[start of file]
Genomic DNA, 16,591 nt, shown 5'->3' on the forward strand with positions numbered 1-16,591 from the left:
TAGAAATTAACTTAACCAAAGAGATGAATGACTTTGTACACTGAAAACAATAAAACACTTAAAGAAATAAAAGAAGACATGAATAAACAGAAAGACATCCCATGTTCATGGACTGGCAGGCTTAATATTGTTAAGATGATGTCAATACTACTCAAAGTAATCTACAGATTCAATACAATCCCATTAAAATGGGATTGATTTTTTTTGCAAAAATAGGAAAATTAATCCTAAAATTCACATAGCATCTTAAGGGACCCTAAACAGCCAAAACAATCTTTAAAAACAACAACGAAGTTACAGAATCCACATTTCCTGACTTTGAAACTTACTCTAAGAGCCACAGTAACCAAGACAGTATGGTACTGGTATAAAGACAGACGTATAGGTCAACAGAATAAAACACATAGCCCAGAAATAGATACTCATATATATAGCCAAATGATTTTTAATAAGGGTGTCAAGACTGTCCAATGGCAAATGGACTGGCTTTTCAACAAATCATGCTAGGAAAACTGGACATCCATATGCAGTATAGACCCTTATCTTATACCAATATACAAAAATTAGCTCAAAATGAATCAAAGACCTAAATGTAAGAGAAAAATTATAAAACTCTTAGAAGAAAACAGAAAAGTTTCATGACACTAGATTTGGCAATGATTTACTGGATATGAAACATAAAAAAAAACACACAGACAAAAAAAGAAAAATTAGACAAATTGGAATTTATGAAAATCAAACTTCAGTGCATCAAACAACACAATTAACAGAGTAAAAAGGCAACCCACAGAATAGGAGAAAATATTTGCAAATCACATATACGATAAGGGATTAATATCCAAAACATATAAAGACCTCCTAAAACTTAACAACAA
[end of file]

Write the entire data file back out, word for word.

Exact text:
Genomic DNA, 16,591 nt, shown 5'->3' on the forward strand with positions numbered 1-16,591 from the left:
TAGAAATTAACTTAACCAAAGAGATGAATGACTTTGTACACTGAAAACAATAAAACACTTAAAGAAATAAAAGAAGACATGAATAAACAGAAAGACATCCCATGTTCATGGACTGGCAGGCTTAATATTGTTAAGATGATGTCAATACTACTCAAAGTAATCTACAGATTCAATACAATCCCATTAAAATGGGATTGATTTTTTTTGCAAAAATAGGAAAATTAATCCTAAAATTCACATAGCATCTTAAGGGACCCTAAACAGCCAAAACAATCTTTAAAAACAACAACGAAGTTACAGAATCCACATTTCCTGACTTTGAAACTTACTCTAAGAGCCACAGTAACCAAGACAGTATGGTACTGGTATAAAGACAGACGTATAGGTCAACAGAATAAAACACATAGCCCAGAAATAGATACTCATATATATAGCCAAATGATTTTTAATAAGGGTGTCAAGACTGTCCAATGGCAAATGGACTGGCTTTTCAACAAATCATGCTAGGAAAACTGGACATCCATATGCAGTATAGACCCTTATCTTATACCAATATACAAAAATTAGCTCAAAATGAATCAAAGACCTAAATGTAAGAGAAAAATTATAAAACTCTTAGAAGAAAACAGAAAAGTTTCATGACACTAGATTTGGCAATGATTTACTGGATATGAAACATAAAAAAAAACACACAGACAAAAAAAGAAAAATTAGACAAATTGGAATTTATGAAAATCAAACTTCAGTGCATCAAACAACACAATTAACAGAGTAAAAAGGCAACCCACAGAATAGGAGAAAATATTTGCAAATCACATATACGATAAGGGATTAATATCCAAAACATATAAAGACCTCCTAAAACTTAACAACAA